Alcohol abuse support scheme to be extended after successful start
An “innovative” volunteer training programme aimed at tackling alcohol abuse has proved to be such a success that it will be extended.
More than 30 “alcohol health champions” have been supporting people across the borough, encouraging them to rethink their drinking habits.
It is part of a scheme led by the University of Salford, named Greater Manchester’s Communities in Charge of Alcohol (CICA) programme, which aims to give communities the resources and skills to take control of their alcohol consumption.
Prof Chris Whitty, chief scientific adviser for the Department of Health and Social Care, visited Wigan last year to find out more about the work being done.
Now, council chiefs have revealed that the scheme is making such a difference in Wigan that more volunteers will be recruited.
Prof Kate Ardern, director of public health at Wigan Council, said: “Since we launched the Communities in Charge of Alcohol initiative locally in 2018, we have engaged with communities across the borough and have recruited more than 30 champions, who encourage people to talk about alcohol and support them to change their relationship with it.
“We’re proud to say that our initial target of recruiting 30 champions who live or work in the borough has been exceeded and therefore we would like to thank the public for volunteering their time and embracing this fantastic initiative.
“We have ambitions to increase the number of champions in the borough even further and are working closely with communities and providers to deliver our next set of training sessions.
“In line with The Deal, we’re committed to having different conversations with residents to ensure services are delivered in a way that is suited to their needs. By working in this way, we are able to deliver effective interventions for the people who need it most. We look forward to continuing this programme and recruiting more champions.”
Initial evaluation results from the programme, announced recently at Public Health England’s annual conference, showed more than 120 volunteers across Greater Manchester have been trained to help their family, friends, colleagues and wider community rethink their alcohol use.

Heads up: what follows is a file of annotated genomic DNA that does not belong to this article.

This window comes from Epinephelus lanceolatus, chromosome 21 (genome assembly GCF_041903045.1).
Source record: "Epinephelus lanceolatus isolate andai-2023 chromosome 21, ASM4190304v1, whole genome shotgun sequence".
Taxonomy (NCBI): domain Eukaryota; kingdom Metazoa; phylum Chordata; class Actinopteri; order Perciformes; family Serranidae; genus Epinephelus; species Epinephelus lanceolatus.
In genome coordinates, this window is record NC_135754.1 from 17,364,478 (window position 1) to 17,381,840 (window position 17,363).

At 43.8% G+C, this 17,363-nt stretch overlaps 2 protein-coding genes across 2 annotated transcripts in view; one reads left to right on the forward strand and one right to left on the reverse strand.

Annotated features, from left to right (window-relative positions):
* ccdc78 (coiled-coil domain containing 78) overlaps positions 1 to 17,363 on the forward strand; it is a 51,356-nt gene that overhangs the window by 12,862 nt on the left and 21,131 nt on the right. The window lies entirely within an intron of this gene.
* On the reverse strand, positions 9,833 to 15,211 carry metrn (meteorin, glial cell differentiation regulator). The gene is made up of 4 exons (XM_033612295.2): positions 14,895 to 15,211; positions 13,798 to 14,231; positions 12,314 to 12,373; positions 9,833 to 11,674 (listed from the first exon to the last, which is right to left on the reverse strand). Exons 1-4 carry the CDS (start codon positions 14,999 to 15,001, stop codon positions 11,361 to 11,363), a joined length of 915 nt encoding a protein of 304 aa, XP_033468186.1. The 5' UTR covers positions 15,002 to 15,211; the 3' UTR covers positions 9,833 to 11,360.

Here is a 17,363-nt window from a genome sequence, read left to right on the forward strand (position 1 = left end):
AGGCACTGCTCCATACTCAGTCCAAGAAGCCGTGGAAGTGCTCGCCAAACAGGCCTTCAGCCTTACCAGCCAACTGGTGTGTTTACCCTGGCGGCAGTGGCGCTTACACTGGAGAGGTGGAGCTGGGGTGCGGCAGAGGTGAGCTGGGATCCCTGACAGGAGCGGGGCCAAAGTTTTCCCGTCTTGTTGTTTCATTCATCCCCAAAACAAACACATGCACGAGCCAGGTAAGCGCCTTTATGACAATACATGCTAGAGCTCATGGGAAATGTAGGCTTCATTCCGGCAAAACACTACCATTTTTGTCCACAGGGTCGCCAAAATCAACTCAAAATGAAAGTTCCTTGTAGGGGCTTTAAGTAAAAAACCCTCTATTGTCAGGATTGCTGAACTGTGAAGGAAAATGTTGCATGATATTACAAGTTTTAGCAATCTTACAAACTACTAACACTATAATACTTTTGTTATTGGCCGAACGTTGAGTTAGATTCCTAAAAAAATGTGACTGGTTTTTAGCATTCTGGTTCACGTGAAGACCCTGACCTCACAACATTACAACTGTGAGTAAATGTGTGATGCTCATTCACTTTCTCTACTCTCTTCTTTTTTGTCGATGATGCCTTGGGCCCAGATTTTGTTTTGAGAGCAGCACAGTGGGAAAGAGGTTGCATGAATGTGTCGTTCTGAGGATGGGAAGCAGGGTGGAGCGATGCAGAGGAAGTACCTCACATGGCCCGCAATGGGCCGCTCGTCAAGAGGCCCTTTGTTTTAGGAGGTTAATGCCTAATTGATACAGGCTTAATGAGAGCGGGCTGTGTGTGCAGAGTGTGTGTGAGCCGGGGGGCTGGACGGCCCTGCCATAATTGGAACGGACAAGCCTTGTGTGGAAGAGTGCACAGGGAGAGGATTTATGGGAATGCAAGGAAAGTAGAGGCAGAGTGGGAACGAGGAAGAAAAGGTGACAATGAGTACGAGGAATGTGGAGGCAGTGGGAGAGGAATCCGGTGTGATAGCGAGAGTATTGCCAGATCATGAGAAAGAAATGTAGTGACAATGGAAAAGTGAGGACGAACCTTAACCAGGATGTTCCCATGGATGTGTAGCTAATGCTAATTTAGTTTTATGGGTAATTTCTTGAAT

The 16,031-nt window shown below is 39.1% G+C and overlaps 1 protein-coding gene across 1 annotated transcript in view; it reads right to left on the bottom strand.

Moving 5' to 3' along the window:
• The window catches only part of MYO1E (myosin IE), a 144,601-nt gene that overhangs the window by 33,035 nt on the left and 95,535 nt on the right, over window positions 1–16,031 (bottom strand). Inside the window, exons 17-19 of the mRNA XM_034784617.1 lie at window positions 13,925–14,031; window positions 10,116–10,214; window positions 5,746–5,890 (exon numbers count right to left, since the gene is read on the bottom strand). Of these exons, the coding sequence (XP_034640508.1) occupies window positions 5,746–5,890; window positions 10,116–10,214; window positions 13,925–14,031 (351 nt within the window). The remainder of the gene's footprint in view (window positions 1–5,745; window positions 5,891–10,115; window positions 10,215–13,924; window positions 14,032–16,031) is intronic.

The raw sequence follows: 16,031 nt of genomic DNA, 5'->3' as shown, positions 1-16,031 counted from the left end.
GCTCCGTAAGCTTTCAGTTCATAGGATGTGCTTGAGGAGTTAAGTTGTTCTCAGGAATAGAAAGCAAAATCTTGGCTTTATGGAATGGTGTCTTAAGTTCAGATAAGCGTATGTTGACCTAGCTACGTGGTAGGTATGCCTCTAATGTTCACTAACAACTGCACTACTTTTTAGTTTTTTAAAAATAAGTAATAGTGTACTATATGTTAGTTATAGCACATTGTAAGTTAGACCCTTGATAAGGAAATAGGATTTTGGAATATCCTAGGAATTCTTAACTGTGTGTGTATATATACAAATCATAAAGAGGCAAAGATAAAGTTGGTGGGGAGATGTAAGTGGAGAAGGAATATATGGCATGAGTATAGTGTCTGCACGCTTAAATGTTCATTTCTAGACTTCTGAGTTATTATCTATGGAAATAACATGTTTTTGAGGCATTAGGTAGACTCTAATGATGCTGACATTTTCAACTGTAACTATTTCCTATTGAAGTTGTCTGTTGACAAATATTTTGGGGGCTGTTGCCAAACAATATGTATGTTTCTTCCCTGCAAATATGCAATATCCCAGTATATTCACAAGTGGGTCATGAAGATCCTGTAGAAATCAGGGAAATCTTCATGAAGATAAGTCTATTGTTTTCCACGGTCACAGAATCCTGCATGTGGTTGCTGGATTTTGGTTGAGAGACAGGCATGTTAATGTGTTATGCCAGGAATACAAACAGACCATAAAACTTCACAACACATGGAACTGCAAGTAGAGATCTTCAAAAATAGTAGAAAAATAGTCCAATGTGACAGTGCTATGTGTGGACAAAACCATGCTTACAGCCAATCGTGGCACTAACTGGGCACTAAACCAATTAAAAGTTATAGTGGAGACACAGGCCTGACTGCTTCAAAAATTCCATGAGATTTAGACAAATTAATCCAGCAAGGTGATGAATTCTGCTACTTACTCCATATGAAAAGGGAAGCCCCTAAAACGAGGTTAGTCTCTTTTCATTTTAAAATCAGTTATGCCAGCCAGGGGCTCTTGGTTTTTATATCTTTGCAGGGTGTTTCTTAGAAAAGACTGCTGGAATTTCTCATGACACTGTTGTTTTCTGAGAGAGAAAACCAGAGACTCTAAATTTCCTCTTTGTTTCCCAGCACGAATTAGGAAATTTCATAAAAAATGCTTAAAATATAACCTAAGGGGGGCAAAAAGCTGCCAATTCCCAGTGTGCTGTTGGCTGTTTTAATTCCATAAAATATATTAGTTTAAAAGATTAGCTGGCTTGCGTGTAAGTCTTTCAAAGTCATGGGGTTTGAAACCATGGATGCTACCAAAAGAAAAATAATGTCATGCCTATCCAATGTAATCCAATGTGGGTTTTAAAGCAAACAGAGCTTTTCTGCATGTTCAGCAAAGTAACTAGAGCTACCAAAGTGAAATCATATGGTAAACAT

Findings showed that the areas which recruited the most volunteers were those where infrastructure was in place to support the scheme.
Public Health England estimates 24,202 deaths in England in 2017 were caused by alcohol consumption. Evidence shows that interventions such as improving regulation, restricting the availability of alcohol and offering alcohol advice can be effective in reducing alcohol harm.
Funded by the National Institute for Health Research, Greater Manchester’s CICA programme is the first to create alcohol-focused health champion roles in the community.
People living or working in specific neighbourhoods across nine Greater Manchester boroughs were invited to attend a two-day training programme, before becoming Royal Society for Public Health (RSPH) level two-accredited alcohol health champions.
They can use their knowledge and skills to offer simple advice about alcohol use.
They also learn about the Licensing Act 2003, raising their awareness of how to influence licensing decisions at a local level.
The five-year project started in 2017 and the evaluation will now review the experiences of champions and stakeholders over the first year of the programme.
It will also look at whether the number of alcohol-related hospital admissions and crime reduced in the target areas compared to control areas.
Project lead Prof Penny Cook, from the University of Salford, said: “It is very exciting to be releasing the first results from our evaluation of the CICA initiative. We have already seen some amazing stories from our alcohol health champions and now we are able to describe more fully the circumstances in which the intervention is able to flourish.”
Kiran Kenth, director of national and regional programmes at RSPH, said: “We welcome this innovative programme which comes at a time when the need is greater than ever to rethink how we drink, in particular to minimise the harm from excessive alcohol consumption.
“RSPH’s training has equipped alcohol health champions with the resources and skills they need to empower individuals and communities to take back control of their alcohol consumption. Many people do not realise the toll that alcohol takes on their health and the health of those around them; our alcohol health champions will educate and guide them to make the crucial life changes they need.”
For more information on becoming an alcohol health champion, contact John Settle at Addaction by emailing [email protected]